By Joshua Stewart, Pastor Goodwill Church, New Paltz, NY
Reprinted with permission of the author.
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This past weekend, I participated in my first Spartan Race with a group from our church. For those unfamiliar with these races, they are regionally-staged events that combine terrain distance running with a variety of physical and strength challenges. They have become wildly popular, and have spawned a number of similar competitions like the Tough Mudder, the Warrior Dash, and even one where zombies chase after you (no, not real zombies).
I must confess a couple things. One, I was not sure how this would go. Over the past few months, having grown frustrated with my lack of physical health and stamina, I have committed myself to a regimen of proper diet and fitness. However, I knew full well that I had not prepared adequately for the rigors of the Spartan Race. And two, I have always struggled with sloth. I know this may come as a big surprise, but part of the reason I remain so busy is because I have to, because my propensity to stop and remain stopped is overwhelmingly present in my life, and always has been. So the prospect of the Spartan Race, quite honestly, was an intimidating challenge.
Let me put this simply and bluntly: this race changed my life.
I needed this race.
I needed a new perspective, and I got it.
The last few weeks have been a painful time for me. In the midst of a very fruitful yet busy season of ministry, my mother was involved in a horrific car accident, walking away with only a broken hand. However, the hours following the accident (awaiting the full battery of test results) were among the most stressful in recent memory. Added to that were litany of other personal, relational, and ministerial strains that brought me to the starting gate of this race hobbled, beaten, and in need of personal triage. As we began the rapid ascent up the first hill, something happened in me.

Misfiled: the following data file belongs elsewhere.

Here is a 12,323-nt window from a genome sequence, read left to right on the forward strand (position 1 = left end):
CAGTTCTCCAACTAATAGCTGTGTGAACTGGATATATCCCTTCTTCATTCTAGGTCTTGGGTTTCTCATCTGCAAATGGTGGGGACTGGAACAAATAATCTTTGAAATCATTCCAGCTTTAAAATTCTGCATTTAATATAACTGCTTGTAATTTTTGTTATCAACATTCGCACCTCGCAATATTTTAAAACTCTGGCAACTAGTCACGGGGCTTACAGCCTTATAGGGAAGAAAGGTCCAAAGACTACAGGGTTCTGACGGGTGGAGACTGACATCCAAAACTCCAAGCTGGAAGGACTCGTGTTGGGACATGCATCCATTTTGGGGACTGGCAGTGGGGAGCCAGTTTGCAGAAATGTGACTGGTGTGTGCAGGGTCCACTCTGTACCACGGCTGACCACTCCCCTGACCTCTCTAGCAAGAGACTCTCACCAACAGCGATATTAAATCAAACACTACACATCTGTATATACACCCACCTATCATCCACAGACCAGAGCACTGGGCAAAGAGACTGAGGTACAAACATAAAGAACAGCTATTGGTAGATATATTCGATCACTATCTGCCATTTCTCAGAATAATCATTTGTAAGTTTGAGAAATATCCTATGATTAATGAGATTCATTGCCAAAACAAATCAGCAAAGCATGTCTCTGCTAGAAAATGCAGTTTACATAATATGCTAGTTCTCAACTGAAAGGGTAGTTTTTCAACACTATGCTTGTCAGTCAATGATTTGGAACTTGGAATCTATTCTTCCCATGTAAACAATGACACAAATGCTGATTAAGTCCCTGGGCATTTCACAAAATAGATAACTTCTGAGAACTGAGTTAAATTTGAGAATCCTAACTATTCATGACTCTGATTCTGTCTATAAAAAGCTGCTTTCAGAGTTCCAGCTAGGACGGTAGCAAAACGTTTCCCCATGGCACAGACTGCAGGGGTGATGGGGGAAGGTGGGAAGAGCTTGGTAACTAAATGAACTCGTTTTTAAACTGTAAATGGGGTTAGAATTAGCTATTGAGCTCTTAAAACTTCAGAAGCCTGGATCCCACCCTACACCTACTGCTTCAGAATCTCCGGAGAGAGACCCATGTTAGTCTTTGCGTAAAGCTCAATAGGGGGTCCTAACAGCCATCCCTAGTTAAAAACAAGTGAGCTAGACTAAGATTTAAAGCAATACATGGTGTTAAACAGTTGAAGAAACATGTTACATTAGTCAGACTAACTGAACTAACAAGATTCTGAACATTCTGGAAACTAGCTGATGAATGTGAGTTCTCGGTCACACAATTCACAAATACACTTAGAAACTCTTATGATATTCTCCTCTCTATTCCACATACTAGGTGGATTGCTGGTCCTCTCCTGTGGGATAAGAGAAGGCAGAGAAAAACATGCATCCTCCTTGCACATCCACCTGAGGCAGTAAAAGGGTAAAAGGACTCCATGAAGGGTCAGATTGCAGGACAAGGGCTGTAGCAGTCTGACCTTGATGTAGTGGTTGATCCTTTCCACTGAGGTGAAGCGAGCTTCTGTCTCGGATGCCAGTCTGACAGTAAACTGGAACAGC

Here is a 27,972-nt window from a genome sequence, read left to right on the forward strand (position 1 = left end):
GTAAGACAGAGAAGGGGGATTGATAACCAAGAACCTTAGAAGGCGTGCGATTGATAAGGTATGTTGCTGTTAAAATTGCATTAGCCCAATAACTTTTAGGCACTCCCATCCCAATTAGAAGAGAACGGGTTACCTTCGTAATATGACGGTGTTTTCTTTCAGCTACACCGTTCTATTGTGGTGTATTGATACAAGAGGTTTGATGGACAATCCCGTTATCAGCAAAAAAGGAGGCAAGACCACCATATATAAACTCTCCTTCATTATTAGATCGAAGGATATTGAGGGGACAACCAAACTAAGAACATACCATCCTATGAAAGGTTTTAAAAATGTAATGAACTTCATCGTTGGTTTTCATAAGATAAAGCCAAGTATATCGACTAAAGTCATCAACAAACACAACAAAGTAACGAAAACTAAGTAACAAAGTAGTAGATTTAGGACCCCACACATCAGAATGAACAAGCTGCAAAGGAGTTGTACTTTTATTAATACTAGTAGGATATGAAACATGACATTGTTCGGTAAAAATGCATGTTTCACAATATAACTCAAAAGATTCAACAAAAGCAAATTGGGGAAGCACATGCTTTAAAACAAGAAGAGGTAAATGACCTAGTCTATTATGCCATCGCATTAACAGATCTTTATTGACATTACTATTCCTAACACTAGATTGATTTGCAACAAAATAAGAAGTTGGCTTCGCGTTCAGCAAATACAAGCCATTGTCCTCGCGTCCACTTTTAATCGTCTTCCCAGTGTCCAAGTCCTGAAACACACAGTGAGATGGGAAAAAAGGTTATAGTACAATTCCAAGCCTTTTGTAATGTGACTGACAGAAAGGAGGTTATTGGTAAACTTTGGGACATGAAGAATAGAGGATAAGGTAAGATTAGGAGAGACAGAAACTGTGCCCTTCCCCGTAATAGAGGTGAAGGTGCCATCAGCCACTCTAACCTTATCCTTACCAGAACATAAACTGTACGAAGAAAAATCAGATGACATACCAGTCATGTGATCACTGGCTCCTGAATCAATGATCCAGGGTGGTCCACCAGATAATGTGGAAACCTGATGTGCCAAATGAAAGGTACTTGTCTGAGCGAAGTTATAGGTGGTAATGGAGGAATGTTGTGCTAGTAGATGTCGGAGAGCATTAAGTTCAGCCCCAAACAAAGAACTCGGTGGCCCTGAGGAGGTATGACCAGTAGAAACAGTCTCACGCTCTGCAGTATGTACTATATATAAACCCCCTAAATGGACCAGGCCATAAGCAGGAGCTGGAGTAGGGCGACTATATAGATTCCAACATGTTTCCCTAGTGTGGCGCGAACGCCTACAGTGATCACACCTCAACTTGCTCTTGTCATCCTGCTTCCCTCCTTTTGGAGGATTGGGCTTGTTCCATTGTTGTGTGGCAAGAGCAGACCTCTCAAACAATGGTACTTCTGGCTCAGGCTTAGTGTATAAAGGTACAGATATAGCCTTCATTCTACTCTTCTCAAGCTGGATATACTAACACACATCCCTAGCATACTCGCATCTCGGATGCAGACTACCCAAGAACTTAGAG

It was a picture of the human race.
It was the Spartan Race of this Earthly life.
It was as if God was giving me a tangible illustration of my life as a follower of Christ.
The Bible speaks with regularity about the race of life. Paul’s writings, most prolifically, capture the analogy of our journey from birth to death, and the comparisons we can make to a distance running event. You’ve heard the expression, “Life is not a sprint, it’s a marathon.” I think that’s wrong.
Life is a Spartan Race.
As I traversed the steep hills and jutted valleys of Tuxedo Ridge, God gave me a tangible vision of the human experience. There are none of us that have it easy. There are none exempted from the pain and weariness of the confines of this Earthly existence. With every step, I recognized the need for intentionality and care because, at any moment when I least expected it, I could lose my footing and crash to the ground.
There are countless analogies of the Spartan Race and the Human Race, but here are seven major takeaways, seven deep correlations I drew from running my first Spartan.
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